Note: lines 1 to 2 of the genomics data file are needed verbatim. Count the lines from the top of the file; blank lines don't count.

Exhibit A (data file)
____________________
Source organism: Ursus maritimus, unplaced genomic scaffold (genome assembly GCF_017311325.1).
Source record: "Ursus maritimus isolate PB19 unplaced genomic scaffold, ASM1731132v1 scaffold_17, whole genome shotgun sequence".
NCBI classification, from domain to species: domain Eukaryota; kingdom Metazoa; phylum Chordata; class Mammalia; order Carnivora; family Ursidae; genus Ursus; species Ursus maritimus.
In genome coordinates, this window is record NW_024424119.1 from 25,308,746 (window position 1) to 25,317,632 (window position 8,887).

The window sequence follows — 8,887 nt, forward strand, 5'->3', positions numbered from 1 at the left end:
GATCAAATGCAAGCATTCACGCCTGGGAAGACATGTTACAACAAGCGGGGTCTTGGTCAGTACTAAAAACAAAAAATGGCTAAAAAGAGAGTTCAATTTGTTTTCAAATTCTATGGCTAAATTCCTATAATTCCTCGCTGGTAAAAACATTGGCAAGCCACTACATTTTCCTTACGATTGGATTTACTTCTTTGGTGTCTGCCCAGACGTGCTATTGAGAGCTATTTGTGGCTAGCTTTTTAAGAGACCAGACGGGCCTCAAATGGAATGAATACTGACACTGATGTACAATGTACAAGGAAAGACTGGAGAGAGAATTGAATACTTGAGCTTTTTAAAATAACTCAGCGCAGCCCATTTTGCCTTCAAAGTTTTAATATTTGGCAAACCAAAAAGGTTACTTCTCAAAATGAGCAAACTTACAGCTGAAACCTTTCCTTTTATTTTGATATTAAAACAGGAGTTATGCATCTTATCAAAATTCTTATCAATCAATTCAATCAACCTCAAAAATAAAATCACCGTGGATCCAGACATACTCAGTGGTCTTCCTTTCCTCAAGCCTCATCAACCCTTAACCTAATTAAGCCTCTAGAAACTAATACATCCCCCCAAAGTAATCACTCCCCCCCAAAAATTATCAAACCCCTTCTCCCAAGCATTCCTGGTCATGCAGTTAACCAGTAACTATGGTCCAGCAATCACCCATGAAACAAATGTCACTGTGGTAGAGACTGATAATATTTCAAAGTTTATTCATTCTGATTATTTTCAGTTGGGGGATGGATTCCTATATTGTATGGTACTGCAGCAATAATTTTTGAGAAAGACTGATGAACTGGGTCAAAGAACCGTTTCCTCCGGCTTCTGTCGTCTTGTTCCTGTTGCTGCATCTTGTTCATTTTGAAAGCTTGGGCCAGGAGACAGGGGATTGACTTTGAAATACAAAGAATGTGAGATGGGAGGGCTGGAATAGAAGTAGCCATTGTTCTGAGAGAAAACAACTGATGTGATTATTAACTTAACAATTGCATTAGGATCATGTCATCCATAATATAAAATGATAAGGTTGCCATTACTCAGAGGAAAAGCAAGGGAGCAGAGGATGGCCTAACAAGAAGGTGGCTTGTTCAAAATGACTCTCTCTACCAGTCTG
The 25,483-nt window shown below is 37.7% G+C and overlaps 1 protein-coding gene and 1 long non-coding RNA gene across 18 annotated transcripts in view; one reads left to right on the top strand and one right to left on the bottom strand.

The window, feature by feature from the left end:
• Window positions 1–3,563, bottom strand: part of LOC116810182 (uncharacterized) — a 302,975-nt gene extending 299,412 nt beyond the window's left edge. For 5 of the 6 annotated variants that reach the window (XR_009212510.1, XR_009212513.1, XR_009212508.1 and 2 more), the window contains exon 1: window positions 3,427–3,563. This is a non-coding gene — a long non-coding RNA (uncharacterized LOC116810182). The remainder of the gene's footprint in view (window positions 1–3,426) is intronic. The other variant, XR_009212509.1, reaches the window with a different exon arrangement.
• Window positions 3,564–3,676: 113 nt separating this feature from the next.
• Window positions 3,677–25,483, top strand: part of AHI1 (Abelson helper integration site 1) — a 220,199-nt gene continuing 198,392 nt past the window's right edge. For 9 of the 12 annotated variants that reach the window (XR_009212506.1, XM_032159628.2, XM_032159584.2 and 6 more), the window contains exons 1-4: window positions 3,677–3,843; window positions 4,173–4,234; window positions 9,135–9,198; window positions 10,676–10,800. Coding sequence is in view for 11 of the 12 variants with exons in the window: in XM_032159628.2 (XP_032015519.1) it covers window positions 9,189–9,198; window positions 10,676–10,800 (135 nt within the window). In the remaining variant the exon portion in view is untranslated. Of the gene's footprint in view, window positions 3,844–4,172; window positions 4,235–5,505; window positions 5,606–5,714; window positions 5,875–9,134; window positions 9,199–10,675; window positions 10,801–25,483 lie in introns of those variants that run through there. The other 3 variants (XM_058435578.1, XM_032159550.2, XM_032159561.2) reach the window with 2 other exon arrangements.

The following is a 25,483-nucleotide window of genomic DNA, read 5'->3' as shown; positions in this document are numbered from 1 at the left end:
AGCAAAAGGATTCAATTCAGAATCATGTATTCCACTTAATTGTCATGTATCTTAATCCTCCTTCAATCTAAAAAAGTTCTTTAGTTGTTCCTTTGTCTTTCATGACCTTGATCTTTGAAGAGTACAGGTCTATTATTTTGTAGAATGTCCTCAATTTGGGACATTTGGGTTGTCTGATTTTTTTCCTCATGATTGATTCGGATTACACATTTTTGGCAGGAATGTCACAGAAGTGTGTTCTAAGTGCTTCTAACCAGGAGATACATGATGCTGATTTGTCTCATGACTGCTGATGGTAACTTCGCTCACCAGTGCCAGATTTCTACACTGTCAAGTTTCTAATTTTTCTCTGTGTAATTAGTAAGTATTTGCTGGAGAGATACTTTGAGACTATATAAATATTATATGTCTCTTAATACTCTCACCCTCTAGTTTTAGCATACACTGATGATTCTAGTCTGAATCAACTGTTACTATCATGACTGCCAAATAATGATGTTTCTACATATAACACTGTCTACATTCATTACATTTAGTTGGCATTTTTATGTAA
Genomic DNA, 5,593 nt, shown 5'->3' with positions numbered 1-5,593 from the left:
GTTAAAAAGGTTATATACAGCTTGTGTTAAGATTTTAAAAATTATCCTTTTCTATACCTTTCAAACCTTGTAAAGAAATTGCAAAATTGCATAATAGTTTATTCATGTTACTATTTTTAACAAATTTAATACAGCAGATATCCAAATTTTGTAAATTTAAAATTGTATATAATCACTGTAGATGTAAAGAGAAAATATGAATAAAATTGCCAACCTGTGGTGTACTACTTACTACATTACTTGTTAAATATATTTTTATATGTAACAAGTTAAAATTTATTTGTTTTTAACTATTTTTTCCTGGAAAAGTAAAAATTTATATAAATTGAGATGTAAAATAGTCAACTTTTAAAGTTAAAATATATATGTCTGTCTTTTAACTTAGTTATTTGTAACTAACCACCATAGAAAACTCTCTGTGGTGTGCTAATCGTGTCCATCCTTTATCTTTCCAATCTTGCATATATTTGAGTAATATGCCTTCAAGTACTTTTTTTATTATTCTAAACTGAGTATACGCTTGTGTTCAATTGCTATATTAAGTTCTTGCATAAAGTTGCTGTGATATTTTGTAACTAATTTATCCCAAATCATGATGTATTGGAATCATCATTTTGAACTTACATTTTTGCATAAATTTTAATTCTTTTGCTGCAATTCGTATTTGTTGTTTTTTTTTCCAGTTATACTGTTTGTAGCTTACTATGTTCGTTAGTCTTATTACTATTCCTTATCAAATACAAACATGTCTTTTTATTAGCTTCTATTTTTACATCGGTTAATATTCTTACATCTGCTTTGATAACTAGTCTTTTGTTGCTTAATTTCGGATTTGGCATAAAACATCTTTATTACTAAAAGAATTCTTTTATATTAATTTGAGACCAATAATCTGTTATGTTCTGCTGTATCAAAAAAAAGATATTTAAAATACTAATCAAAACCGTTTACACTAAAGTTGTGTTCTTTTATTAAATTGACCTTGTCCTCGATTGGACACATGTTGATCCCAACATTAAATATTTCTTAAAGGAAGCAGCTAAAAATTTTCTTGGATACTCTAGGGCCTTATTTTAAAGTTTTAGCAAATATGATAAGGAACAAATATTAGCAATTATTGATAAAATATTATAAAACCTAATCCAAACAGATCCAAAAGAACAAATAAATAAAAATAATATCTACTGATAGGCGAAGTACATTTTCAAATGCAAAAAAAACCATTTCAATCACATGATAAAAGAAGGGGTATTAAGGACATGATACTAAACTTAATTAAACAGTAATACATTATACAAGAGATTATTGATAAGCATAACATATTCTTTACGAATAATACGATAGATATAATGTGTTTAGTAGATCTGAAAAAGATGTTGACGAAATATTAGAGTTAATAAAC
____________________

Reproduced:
Source organism: Ursus maritimus, unplaced genomic scaffold (genome assembly GCF_017311325.1).
Source record: "Ursus maritimus isolate PB19 unplaced genomic scaffold, ASM1731132v1 scaffold_17, whole genome shotgun sequence".